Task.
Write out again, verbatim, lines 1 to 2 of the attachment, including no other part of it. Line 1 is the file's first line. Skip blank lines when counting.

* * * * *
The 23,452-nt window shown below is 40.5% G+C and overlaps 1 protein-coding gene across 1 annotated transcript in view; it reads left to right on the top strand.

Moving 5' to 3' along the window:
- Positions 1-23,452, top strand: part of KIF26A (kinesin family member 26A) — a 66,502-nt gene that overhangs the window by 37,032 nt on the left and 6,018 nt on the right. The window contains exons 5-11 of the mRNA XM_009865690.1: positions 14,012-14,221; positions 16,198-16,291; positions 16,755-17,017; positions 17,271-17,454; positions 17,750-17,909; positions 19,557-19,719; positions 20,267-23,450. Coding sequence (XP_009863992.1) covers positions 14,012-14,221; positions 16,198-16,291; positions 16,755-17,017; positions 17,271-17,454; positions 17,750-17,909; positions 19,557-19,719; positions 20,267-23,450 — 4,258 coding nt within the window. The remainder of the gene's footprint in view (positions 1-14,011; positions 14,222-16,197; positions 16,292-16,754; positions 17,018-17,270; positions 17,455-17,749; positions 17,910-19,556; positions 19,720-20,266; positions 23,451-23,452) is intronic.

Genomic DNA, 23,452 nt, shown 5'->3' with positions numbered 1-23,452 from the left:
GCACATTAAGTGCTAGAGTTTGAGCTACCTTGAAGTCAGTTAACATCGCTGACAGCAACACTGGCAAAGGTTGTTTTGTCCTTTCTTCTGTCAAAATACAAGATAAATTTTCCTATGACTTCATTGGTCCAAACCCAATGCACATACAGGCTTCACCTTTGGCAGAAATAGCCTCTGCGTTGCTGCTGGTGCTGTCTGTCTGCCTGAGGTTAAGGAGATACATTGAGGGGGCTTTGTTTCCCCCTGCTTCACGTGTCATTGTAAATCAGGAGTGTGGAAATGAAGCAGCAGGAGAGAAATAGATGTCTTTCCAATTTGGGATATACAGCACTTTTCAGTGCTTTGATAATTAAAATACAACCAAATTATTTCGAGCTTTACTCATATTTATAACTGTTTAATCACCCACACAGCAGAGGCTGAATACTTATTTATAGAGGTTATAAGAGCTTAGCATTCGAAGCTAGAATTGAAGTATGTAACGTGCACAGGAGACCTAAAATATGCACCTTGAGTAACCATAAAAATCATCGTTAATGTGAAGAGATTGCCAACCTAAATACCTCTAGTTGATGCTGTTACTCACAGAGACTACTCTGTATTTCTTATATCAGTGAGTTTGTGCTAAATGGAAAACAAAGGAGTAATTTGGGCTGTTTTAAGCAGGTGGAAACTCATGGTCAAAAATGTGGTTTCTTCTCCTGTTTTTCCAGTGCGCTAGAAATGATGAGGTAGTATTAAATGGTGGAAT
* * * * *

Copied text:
The 23,452-nt window shown below is 40.5% G+C and overlaps 1 protein-coding gene across 1 annotated transcript in view; it reads left to right on the top strand.

Moving 5' to 3' along the window: